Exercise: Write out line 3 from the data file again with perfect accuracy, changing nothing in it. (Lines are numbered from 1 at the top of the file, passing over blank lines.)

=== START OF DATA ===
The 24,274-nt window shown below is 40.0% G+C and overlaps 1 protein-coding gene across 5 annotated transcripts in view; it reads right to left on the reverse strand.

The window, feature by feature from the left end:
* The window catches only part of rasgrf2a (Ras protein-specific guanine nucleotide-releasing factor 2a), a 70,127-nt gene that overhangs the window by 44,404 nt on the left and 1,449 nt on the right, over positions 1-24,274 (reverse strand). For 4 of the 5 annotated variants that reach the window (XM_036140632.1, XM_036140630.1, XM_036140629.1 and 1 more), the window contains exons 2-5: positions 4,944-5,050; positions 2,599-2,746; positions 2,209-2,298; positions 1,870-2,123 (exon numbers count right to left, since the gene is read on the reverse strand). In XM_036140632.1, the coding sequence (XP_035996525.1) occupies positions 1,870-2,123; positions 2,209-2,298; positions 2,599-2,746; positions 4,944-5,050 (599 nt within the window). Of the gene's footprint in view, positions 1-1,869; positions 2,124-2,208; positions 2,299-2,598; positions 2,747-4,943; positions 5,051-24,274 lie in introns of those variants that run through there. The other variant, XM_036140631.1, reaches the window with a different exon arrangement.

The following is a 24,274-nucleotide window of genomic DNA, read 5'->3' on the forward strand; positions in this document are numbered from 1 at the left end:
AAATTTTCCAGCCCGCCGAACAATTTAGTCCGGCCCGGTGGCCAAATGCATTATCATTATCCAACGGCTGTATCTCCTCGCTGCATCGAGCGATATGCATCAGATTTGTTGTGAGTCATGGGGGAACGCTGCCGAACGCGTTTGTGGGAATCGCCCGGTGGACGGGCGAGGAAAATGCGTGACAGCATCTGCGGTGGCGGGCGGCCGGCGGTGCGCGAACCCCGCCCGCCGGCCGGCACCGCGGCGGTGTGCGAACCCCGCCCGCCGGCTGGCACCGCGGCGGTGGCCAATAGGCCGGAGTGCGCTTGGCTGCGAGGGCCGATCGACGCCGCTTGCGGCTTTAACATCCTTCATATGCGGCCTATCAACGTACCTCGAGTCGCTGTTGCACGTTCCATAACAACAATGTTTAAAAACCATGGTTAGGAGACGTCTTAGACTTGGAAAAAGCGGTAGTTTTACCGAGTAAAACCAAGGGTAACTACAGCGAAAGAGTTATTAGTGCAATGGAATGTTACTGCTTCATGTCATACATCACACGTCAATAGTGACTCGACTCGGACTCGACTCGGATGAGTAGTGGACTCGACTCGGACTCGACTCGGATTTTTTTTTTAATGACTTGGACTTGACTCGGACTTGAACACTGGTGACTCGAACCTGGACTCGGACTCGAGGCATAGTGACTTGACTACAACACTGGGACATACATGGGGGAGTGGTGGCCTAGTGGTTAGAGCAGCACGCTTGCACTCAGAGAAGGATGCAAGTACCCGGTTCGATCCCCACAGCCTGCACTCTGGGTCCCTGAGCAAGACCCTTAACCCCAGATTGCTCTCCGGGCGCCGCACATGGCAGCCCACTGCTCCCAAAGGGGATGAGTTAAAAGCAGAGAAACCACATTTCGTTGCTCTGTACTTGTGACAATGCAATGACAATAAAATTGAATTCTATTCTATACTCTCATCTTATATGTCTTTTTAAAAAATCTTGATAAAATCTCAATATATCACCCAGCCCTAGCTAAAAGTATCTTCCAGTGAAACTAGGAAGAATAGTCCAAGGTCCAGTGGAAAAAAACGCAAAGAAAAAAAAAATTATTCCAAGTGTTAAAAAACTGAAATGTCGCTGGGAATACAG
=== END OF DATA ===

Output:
* The window catches only part of rasgrf2a (Ras protein-specific guanine nucleotide-releasing factor 2a), a 70,127-nt gene that overhangs the window by 44,404 nt on the left and 1,449 nt on the right, over positions 1-24,274 (reverse strand). For 4 of the 5 annotated variants that reach the window (XM_036140632.1, XM_036140630.1, XM_036140629.1 and 1 more), the window contains exons 2-5: positions 4,944-5,050; positions 2,599-2,746; positions 2,209-2,298; positions 1,870-2,123 (exon numbers count right to left, since the gene is read on the reverse strand). In XM_036140632.1, the coding sequence (XP_035996525.1) occupies positions 1,870-2,123; positions 2,209-2,298; positions 2,599-2,746; positions 4,944-5,050 (599 nt within the window). Of the gene's footprint in view, positions 1-1,869; positions 2,124-2,208; positions 2,299-2,598; positions 2,747-4,943; positions 5,051-24,274 lie in introns of those variants that run through there. The other variant, XM_036140631.1, reaches the window with a different exon arrangement.